The race for the Lanterne Rouge

I usually keep more track of this than I have. But here, at the second rest day, seems like as good a time as any to take a look at it. As of right now, Dan McLay of Team Fortuneo-Oscaro, is sitting last man in the general classification by 8 minutes 19 seconds. To look at that you might not think it is close, but time gaps at the back are much different than time gaps at the front. With some big mountain stages to come, and some serious time to lose, the Lanterne Rouge is very much up for grabs.

Second to McLay, or second last depending on how you look at it, is fellow Briton, Luke Rowe, of Team Sky. He was in last for a while but a bad day for McLay on Sunday’s stage 15 moved him into that infamous position. He had rolled into Le Puy-en-Velay almost twelve minutes behind the next nearest man.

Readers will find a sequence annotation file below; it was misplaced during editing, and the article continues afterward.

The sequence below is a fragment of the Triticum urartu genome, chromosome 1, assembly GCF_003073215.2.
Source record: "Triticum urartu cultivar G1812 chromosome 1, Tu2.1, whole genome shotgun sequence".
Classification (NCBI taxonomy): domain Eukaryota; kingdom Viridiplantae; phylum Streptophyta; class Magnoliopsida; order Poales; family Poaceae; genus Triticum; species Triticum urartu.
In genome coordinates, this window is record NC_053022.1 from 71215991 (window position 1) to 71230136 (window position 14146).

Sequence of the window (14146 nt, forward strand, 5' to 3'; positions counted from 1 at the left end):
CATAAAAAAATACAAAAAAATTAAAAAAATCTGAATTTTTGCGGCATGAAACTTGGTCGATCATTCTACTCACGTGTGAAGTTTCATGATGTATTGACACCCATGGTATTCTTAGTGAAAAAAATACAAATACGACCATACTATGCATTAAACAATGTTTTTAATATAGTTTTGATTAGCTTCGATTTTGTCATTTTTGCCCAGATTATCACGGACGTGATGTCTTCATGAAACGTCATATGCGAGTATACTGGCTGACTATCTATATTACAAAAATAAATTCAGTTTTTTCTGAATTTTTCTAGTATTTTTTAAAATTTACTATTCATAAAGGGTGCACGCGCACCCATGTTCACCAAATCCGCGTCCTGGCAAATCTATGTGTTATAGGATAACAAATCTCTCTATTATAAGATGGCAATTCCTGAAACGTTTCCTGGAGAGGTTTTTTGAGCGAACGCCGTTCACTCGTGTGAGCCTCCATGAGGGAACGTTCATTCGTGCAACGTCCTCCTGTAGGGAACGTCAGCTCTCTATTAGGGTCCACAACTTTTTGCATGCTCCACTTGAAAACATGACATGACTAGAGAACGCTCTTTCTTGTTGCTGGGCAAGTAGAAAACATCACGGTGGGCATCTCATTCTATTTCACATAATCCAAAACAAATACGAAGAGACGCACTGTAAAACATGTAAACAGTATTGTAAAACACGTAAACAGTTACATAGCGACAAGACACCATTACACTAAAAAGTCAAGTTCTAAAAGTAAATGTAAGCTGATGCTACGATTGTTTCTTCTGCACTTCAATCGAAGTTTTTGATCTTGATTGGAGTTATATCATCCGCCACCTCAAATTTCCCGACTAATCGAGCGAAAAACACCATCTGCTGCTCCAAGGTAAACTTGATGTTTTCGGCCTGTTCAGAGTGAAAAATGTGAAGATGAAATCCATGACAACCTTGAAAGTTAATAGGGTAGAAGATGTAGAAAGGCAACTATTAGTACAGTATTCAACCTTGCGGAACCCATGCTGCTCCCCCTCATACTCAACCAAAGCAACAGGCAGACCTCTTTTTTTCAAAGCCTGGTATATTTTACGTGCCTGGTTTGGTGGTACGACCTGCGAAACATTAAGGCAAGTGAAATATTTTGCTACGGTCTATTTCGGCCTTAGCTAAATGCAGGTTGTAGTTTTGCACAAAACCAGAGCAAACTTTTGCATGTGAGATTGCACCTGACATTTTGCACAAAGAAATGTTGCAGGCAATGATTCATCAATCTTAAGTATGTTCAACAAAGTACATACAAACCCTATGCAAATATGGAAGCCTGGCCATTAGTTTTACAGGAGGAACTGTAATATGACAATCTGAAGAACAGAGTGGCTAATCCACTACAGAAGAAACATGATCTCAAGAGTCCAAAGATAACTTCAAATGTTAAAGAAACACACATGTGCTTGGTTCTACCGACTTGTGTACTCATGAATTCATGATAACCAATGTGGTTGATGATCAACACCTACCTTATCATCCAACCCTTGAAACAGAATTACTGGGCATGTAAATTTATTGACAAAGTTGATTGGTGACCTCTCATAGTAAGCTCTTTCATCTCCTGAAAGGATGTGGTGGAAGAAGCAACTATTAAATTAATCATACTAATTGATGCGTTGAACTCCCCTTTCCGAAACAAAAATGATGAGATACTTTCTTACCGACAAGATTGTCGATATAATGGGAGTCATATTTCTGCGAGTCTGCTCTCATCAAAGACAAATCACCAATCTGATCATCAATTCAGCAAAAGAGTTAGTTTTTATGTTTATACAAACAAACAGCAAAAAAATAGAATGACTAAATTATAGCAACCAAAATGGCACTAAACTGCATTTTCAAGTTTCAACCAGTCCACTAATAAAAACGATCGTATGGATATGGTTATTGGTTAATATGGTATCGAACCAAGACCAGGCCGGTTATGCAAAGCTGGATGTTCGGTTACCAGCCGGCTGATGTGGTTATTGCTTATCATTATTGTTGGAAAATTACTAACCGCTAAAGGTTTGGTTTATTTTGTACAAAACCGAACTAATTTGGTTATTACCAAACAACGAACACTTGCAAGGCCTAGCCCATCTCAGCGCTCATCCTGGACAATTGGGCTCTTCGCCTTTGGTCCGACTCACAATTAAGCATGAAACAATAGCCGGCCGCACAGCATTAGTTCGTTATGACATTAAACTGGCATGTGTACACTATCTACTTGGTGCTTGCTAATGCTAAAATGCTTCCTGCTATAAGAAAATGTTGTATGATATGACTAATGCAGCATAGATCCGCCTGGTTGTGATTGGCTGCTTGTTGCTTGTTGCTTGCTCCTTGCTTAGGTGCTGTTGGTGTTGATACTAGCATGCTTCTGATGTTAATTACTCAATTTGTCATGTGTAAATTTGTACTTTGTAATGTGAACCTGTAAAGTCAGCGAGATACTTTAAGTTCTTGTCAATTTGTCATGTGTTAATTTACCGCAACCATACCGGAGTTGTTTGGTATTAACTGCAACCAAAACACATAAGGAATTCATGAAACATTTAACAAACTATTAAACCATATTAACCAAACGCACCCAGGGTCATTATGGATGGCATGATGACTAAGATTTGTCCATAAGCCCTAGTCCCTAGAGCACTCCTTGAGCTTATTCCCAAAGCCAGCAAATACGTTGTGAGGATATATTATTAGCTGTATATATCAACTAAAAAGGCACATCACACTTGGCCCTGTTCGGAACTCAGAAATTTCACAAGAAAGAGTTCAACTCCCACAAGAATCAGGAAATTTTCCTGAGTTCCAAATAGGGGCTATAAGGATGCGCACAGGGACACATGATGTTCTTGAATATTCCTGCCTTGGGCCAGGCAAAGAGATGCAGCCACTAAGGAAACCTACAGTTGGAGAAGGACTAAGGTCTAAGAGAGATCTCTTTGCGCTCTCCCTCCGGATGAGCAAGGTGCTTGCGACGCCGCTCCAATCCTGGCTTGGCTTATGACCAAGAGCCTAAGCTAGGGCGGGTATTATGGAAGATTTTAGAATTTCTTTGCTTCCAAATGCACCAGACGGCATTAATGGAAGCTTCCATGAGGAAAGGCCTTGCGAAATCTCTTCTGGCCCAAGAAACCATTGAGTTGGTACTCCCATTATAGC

Finishing last at the Tour is no shame though. Finishing the Tour at all is a superb achievement and thus far 23 have abandoned. And those down at the rear end of things tend to be men who do a lot of work earlier in stages. Rowe is the perfect example. He’s one of the first men on the Sky train when controlling a break. He pulls for hour upon hour at the front of the bunch for Chris Froome before moving aside to recover for tomorrow. That amounts to a lot of time loss in GC, but it doesn’t matter.

Still, if you’re down there you might as well go for it. There’s some decent publicity in finishing as Lanterne Rouge at the Tour. And it can even lead to invites to some lucrative post-Tour crits. So while there is no official prize for it, it’s always interesting to follow.

And should Rowe find a way to overhaul McLay, and should Chris Froome win the Tour, would they become the first duo from the same team to do the first-last double?


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